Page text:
Using the concept of a heliostat, my flashmob performance explores the idea of tracking the sun’s movement. A heliostat is a device that includes a mirror, which moves to constantly reflect sunlight towards a predetermined target, compensating for the sun’s apparent motions in the sky. The target can be a physical object, distant from the heliostat or a direction in space.
A heliostat field is a solar thermal power plant using computer controlled heliostat systems using data that tracks the sun position to focus the sun’s rays onto a special receiver at the top of the tower. The concentrated solar energy will be used to create steam that will produce electricity.
Building upon my InstructionArt project ‘Choreographic Light’, which uses artificial light to generate movement, I want to explore the movement and reflected position of natural light. My initial idea was to use the behaviours of reflected light (from the sun or a light source) to create ‘light’ drawings onto a surface, where the performers behave as ‘human’ heliostats by moving or flipping a mirrored surface to the scripted direction.
However, for the FlashMob project, I wanted to involve more of the body and bigger movements (ironically, as heliostats can’t move) to create a less static performance. Additionally, due to the restriction in the number of people and material, I was not sure if I could generate an obvious enough effect (of light).
Performance – Heliostat Field
Instead of generating light as an output, I decided on generating sound as a “predetermined target” according to movement and position of the human heliostats. This is also in line with my semester project of generating sound using visual textures.
Moving on to a more conceptual understanding of a heliostat, the performers would still be instructed to track the sun’s movement but in a more abstract manner. Using a website that provides real-time data on the sun’s direction and altitude specific to Singapore (https://www.timeanddate.com/sun/singapore/singapore?month=12), I would create a score for the participant’s movement according to the live changes in the sun’s movement.
Parameters of Performative Space
Referencing the sun-path chart, the course of the sun movement relative to a location is in the form of a convex lines that varies outwards per time frame (a day). As heliostats, the performers would travel along the paths of the “sun” relative to the position of a specific “location”, which is the kinect connected to the computer to generate sound.
Using string and tape, I mapped out four curves of 10 points around the kinect. The performers would use the points of the web as parameters to navigate the space.
It’s interesting how the shape of the sun paths holds some similarity to the heliostat field.
Score for movement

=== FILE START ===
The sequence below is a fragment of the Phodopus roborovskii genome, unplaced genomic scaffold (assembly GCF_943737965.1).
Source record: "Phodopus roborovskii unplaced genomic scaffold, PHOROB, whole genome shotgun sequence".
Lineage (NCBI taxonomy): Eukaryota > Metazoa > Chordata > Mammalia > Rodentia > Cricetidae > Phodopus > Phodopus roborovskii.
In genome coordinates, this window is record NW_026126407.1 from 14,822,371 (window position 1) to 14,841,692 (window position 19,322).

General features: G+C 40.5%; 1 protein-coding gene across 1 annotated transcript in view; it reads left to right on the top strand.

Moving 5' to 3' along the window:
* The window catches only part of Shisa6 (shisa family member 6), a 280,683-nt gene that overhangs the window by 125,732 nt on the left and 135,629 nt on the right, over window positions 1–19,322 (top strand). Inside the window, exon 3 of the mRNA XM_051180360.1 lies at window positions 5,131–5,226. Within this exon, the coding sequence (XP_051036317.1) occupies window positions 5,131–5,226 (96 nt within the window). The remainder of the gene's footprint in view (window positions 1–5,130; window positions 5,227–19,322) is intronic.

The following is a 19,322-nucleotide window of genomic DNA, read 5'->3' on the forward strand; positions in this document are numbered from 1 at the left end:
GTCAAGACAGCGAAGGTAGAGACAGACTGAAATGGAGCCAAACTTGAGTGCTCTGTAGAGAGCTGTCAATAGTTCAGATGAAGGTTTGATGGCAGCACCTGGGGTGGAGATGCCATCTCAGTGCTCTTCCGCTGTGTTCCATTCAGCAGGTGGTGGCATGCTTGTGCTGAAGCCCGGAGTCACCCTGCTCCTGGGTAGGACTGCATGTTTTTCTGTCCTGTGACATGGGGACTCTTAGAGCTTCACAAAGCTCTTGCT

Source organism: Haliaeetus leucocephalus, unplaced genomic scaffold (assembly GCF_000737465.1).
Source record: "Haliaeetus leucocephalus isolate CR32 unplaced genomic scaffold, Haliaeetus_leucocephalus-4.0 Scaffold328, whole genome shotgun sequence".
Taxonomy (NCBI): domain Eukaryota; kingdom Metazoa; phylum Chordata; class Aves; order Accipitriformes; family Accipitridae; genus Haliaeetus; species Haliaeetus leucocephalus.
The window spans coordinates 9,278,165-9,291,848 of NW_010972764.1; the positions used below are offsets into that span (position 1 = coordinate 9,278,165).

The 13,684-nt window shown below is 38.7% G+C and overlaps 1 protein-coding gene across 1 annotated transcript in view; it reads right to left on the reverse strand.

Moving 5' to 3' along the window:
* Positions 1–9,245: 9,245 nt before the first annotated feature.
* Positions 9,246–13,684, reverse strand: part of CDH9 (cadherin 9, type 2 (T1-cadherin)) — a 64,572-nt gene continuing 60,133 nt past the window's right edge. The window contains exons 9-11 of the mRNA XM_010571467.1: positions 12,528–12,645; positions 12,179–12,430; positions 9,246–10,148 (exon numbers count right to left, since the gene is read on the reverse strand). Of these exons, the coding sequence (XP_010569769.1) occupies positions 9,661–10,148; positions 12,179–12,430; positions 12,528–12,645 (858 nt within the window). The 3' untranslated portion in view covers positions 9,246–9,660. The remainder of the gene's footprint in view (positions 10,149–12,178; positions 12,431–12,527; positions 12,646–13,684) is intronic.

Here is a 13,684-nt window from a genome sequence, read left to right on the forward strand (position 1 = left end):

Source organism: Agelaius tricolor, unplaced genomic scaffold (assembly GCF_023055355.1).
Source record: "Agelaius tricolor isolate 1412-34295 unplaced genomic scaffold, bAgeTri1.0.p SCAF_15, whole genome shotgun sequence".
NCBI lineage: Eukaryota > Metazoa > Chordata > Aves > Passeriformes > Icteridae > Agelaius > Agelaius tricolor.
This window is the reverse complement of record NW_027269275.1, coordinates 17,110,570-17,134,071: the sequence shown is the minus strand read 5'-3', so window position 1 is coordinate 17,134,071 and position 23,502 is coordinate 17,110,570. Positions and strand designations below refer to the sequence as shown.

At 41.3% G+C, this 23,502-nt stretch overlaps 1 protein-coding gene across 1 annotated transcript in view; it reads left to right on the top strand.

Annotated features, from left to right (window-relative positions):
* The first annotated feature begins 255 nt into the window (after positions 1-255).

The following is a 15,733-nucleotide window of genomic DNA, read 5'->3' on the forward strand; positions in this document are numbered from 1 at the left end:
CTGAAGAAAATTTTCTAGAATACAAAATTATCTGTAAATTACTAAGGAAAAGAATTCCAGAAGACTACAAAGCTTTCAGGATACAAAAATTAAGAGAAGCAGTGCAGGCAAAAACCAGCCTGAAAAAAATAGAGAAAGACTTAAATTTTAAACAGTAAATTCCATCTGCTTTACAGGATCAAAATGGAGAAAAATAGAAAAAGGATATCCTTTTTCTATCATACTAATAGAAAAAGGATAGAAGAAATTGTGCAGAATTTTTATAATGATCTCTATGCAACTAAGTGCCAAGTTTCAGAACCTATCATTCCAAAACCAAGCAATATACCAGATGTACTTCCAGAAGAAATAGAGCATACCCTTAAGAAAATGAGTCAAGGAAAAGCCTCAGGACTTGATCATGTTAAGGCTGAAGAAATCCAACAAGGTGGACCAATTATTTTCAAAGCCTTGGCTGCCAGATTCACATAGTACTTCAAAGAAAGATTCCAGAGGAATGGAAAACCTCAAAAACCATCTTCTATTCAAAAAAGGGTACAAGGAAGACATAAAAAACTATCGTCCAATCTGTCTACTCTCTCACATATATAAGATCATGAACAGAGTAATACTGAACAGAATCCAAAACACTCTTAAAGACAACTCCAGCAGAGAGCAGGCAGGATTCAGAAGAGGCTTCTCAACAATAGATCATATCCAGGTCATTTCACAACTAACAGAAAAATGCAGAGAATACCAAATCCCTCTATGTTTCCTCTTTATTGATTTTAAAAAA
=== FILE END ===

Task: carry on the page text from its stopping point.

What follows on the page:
The participants will be instructed to stand in different points and directions in front of a kinect that is connected to a sound generating system that I have been working on on Supercollider and Processing. According to the changes in real-time data of the sun, the participants have to move according to the score of my designation.
Focusing on the sun direction data, a value and direction is given. Relative the original position (north) of the participant, he/ she has to rotate to face the arrow of the sun direction. The numerical data of both the sun direction and sun altitude changes. Whenever there is a change in values on the screen, the participant moves forward.
- Stand at any point on the map, facing different directions
- Use your phone to access website (https://www.timeanddate.com/sun/singapore/singapore?month=10&year=2020)
- Rotate your body according the the arrow relative to where you are facing
- Move according to the score when the values change.
The kinect maps the depth positions of the ‘human heliostats’, and plays a sound whenever a certain depth is reached, generating a soundscape.
See more on my process of generating sound using real-life movement: (https://oss.adm.ntu.edu.sg/a170141/week-7-generative-sketch/)
The kinect, depending on its position, only tracks the depth and movement of a limited range. Referencing how the sun can only be seen in the day, the kinect does not capture the entire performative area, but the system only interacts when the performers move in front of its range. Whenever the performers enters the captured range of the kinect, a sound would be played according to the change in depth value.
To prevent the sound from cluttering (too many nodes), I reduced the skip value (originally 20) in processing to 60 so that the depth value is extracted for every 60 pixels instead of 20.
For sound generation: Whenever the b value (brightness/depth) obtained is more than a certain value (>140) meaning that forms are captured within the range of the kinect, a message is recorded in Processing. I connected processing with SuperCollider that I could design sounds using the (Synthdef function). Connecting processing to SuperCollider using an external NetAddress, the sound is played whenever the message is sent.
In the future, I can consider designing more specific sound and using more data points from the kinect to generate a greater range of sound. I tried using x and y values from the kinect and mapping it to two different sounds but SuperCollider could not handle the overwhelming influx of information and the soundscape was very cluttered and laggy.
I could also vary the sound according the the depth, to map the sound to the individual performers. I would also like to expand the scale of the performative space in a public space and increase the number of participants.
‘Heliostat Field (2020)
Interactive Performance by Alina Ling
Performed by Jake Tan and Nasya Goh (Thank you! :-))